Designated in 2000, Thunder Bay National Marine Sanctuary protects a nationally significant collection of historic shipwrecks and related maritime cultural resources in northern Lake Huron. Through research, resource protection and education, the sanctuary works to ensure that these important historic, archaeological and recreational sites are preserved for current and future generations. The variety of shipwreck types, genres, depths and locations combined with their excellent states of preservation make the area in and around the sanctuary a haven for divers, kayakers and snorkelers, as well as historians, archaeologists and students of all ages. The sanctuary's Great Lakes Maritime Heritage Center helps connect non-divers with these treasures, while also serving as a base of operations for many researchers and expeditions each year. Additionally, the sanctuary serves as an anchor for heritage tourism, helping to attract businesses that have a positive impact on the local economy, and also supports a wide range of multidisciplinary research. Strong regional interest in the sanctuary by the public, local and state government, and non-government organizations has prompted the sanctuary's advisory council to recommend expanding the sanctuary boundaries, a process that is currently underway and summarized in this report. Consequently, there are many stakeholders with an interest in the sanctuary and the condition of its resources.
Overall, the condition of the sanctuary's maritime archaeological resources, both individually and as a collection, is considered to be good. Management actions such as the sanctuary's mooring buoy program, avocational archaeological training for divers, and targeted education and outreach programs are helping to limit human impacts on sanctuary resources. While some human impacts on sanctuary resources have been mitigated via strategic management actions and education programs, other pressures, such as impacts from non-indigenous species (e.g., zebra mussels), are more difficult to control. Increased sanctuary-driven research is producing a better understanding of the state of sanctuary resources and the pressures on them, as well as establishing a baseline for future monitoring, while at the same time allowing for enhanced education and outreach products. Likewise, sanctuary partners, including volunteer divers, are currently conducting research - both archaeological and multidisciplinary - at the highest levels since the sanctuary's designation. Law enforcement continues to be an area of concern for the sanctuary, though the U.S. Coast Guard Alpena Station conducts on-water patrols aimed at resource protection.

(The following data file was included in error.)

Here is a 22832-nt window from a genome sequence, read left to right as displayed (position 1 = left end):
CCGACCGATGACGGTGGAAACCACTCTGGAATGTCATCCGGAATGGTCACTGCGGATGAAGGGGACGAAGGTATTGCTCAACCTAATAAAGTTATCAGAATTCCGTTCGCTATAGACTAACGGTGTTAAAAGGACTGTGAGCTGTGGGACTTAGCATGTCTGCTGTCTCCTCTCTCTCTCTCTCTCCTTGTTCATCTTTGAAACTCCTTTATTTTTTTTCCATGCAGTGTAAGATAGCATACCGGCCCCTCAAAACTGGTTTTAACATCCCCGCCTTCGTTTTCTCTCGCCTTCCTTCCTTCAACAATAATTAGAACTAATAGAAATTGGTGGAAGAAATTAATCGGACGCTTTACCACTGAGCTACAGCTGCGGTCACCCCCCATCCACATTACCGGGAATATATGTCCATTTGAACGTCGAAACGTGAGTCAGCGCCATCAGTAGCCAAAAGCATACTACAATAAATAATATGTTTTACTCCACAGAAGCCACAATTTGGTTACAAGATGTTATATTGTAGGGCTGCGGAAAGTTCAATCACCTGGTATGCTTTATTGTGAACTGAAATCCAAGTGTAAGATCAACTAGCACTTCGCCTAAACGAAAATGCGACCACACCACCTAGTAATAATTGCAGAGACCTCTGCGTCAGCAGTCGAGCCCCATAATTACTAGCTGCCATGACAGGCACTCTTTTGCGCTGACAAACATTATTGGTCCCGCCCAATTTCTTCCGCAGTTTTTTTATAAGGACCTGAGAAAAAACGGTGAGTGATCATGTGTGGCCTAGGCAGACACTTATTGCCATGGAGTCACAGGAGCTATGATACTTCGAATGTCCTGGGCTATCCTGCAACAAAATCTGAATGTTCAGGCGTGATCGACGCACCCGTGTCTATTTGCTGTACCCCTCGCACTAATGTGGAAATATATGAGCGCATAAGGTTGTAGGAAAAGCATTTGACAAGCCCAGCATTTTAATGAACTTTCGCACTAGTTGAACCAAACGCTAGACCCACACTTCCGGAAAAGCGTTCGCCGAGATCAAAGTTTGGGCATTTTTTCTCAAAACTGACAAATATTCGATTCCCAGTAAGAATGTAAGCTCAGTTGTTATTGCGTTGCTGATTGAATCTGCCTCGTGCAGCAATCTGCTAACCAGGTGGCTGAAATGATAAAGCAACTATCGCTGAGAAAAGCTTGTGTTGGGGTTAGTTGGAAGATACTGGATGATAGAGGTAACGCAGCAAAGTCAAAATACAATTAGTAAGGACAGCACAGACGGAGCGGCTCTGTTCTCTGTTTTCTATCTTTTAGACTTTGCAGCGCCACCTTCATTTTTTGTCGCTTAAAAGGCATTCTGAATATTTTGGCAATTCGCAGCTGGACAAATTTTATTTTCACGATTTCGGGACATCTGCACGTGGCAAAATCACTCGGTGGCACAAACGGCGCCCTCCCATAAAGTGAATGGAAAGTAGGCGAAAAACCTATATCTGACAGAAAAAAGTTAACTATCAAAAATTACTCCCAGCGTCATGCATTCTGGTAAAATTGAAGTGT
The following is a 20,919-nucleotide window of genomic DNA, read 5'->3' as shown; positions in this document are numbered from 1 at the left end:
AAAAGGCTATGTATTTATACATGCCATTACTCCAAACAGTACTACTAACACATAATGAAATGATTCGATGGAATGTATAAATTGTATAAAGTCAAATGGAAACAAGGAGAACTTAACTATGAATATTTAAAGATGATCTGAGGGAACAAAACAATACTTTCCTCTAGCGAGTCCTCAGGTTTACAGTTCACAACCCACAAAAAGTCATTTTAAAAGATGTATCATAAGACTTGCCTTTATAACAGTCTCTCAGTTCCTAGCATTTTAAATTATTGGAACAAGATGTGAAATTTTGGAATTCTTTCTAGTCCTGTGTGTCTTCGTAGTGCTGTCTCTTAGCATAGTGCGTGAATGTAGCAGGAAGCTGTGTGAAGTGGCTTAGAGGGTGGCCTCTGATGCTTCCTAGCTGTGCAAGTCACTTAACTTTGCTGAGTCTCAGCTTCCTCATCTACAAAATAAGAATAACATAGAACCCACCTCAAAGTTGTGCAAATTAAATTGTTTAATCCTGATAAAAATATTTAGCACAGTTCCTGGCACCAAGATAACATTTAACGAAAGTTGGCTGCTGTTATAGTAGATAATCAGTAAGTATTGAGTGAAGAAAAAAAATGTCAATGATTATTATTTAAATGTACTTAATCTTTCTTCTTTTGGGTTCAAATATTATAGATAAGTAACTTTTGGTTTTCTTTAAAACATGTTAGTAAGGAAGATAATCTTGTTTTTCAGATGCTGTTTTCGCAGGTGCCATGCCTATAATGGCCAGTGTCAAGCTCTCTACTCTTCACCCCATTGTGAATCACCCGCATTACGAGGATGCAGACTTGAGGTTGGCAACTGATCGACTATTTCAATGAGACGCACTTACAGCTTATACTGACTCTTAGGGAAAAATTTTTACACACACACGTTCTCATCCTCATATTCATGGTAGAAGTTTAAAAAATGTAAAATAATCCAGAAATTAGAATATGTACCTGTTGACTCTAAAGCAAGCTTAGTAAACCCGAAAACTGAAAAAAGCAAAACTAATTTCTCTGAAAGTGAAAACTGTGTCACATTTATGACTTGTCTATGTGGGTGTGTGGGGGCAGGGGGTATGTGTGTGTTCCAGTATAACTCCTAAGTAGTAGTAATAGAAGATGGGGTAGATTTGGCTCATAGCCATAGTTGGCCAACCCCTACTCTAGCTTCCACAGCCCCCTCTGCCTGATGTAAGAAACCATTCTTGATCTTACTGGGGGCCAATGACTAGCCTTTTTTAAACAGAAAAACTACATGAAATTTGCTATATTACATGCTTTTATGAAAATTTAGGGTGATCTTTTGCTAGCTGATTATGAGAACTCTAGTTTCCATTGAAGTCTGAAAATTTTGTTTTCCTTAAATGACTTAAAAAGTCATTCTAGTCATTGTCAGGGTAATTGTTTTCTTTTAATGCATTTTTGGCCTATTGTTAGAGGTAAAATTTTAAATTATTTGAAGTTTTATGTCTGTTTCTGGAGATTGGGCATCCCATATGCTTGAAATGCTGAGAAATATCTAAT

It should be noted that this condition report reflects Thunder Bay National Marine Sanctuary's management focus on maritime archaeological resources, chiefly historic shipwrecks, but also related heritage resources such as submerged docks, piers and other elements of maritime infrastructure.2 Consequently, this condition report does not directly address other aspects of the ecosystem (e.g., habitat and living resource quality). Exceptions, however, occur when there is a causal relationship between maritime archaeological resources and the ecosystem (e.g., the colonization of shipwrecks by non-indigenous mussels). Water quality issues are addressed in this report, but only where a nexus between shipwrecks and water quality could be identified (e.g., chiefly where poor water quality might prohibit public visitation of sanctuary resources). In general, water quality in the sanctuary as it relates to public access to maritime archaeological resources is considered to be good/fair. For the most part, changing or poor water quality is not an issue in Thunder Bay, nor is the resultant potential for decreased public visitation.
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2 The potential for submerged prehistoric sites also exists within the sanctuary and region (see Response section).